A Real Robin Hood?

Early (Elizabethan?) Depiction of Robin Hood. (Source: Bold Outlaw Website).

Early (Elizabethan?) Depiction of Robin Hood. (Source: Bold Outlaw Website).

Studying Robin Hood can be a bit like studying Jack the Ripper. There are many “history” books out there, many of which lay claim to having discovered a ‘real’ Robin Hood. A lot of these works are written by local historians, who out of some sort of local patriotism, endeavour to fix the location of the original Robin Hood within their home town.

Most serious historical publications tend to shy away from discussing whether Robin Hood was a real person or not, and are contented with analysing the legend as a whole, studying the early ballads and songs from the medieval period to understand what the legend – not the man – signified to contemporaries.

Yet when I tell people that I am studying Robin Hood for my PhD, the question they inevitably ask is: was Robin Hood a real person? Was he from Yorkshire or Nottinghamshire? Originally I decided against including any discussion of the sort in my thesis, but have recently changed my mind, my  thinking being that, as I was discussing a legend, I cannot very well omit a discussion of a possible real figure from the past who may have inspired the legend. So I turned to the work of the foremost Robin Hood scholar, Professor James C. Holt.

James C. Holt, Robin Hood [1982] (London: The Folio Society, 2008)

In 1982, Holt published his book entitled Robin Hood. It is the definitive survey of the legend, having undergone several re-releases and re-publications. It is a lengthy work as Holt’s time span began in the medieval period and ended in the twentieth century. However, he felt the need to address the historicity of Robin Hood in his final chapter.

A medieval pipe roll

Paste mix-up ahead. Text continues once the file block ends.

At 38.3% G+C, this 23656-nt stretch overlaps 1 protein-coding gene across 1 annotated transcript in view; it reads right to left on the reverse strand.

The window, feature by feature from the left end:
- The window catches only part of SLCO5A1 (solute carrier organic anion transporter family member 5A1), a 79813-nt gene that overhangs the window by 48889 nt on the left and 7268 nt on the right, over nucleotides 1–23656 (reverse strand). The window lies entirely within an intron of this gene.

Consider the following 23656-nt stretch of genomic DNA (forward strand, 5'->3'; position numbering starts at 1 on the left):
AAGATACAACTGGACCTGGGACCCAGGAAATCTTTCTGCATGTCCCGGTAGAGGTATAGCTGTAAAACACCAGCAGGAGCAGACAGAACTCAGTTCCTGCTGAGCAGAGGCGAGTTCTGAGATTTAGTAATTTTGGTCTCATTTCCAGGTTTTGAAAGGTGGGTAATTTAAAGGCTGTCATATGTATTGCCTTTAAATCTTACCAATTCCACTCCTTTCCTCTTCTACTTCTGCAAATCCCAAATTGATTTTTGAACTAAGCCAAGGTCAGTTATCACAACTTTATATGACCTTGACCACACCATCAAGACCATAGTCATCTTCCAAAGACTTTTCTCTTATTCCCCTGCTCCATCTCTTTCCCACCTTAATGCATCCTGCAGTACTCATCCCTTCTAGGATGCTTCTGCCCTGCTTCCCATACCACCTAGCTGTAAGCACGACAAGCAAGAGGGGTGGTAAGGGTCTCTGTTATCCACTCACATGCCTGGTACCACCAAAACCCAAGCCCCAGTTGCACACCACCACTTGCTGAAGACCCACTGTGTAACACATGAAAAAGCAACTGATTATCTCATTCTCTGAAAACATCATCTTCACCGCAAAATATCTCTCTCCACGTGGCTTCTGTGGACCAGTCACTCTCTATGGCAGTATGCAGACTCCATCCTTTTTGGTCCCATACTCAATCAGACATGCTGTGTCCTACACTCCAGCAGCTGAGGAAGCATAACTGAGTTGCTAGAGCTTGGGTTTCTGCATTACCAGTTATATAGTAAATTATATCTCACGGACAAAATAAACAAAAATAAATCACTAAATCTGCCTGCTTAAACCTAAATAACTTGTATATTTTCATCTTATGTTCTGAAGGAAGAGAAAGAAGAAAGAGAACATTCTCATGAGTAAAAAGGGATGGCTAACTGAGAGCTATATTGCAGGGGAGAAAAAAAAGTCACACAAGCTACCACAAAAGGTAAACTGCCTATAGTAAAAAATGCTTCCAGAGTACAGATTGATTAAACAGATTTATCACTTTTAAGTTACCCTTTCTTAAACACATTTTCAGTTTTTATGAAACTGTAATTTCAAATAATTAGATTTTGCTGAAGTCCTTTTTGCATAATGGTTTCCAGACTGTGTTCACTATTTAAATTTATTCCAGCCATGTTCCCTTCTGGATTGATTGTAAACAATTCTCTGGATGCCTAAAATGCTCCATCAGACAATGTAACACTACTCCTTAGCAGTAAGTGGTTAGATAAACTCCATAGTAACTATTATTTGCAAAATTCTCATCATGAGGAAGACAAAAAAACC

Holt analyses in great detail most of the existing candidates who might be said to be the original Robin Hood. He focuses in on one particular candidate, Robert Hod who was listed as a ‘fugitive’ in the Pipe Rolls of the York Assizes in 1225, and who appeared again one year later, in 1226, under the nickname ‘Hobbehod.’

The evidence pertaining to this man, in Holt’s opinion, make him the most likely candidate for being the original Robin Hood:

The Robert Hod, fugitive, of the York Assizes of 1225 has a clearer field; indeed, the nickname which he was given on the Pipe Roll of 1226, Hobbehod, may well reflect the emergence of the legend. Old, well-known evidence […] suddenly looks refreshed. The Scottish historian, John Major, writing in 1521, believed that Robin Hood and Little John were active in 1193-94. The epitaph left [on Robin Hood’s grave] by Thomas Gale in 1702 recorded that Robin died in 1247. If we arrange all these items chronologically we seem to have the shadowy outline of a biography; Robin active in the 1190s, an outlaw in 1225, dead in 1247, an interval matching his twenty-two years in the Greenwood in the Geste; then a figure of legend by 1262.

James C. Holt, Robin Hood [1982] (London: Thames and Hudson, 1989), p.187.

By Holt’s own admission, however, this would require a lot of faith: “there is nothing to prove it, but it is not impossible’ (Ibid). Holt says that if this Robert Hod of 1225 was the ‘real’ Robin Hood and committed numerous robberies throughout the country, he would have expected more contemporary documents to mention his name. It would also require, he says, a quick generation of a legend, for this Robert Hod died in 1247 but the alias Robin Hood, or variations of it, began to appear in pipe rolls in 1262; 15 years for a man to become ‘legend’ and for other criminals to appropriate his name. Nevertheless, after considering all the evidence, Holt concludes that it is this Robert Hod, dies in 1247, who was perhaps the original Robin Hood.

The important caveat which Holt emphasises, however, is that to search for a ‘real’ Robin Hood is to miss the point. It can, he says, be a fruitless endeavour as no one would ever get a conclusive, satisfactory, and unassailable candidate from the fragmentary evidence available. Moreover, Holt concludes by saying that it is the legend that has grown up around the man which is much more important than any real person could ever be, due to what the legend signifies to different audiences throughout the ages; justice, fairness, and an expression of revolt against harsh authority. These are immortal qualities, argues Holt, and cannot, and should not, be pinned down to any one period or any one man.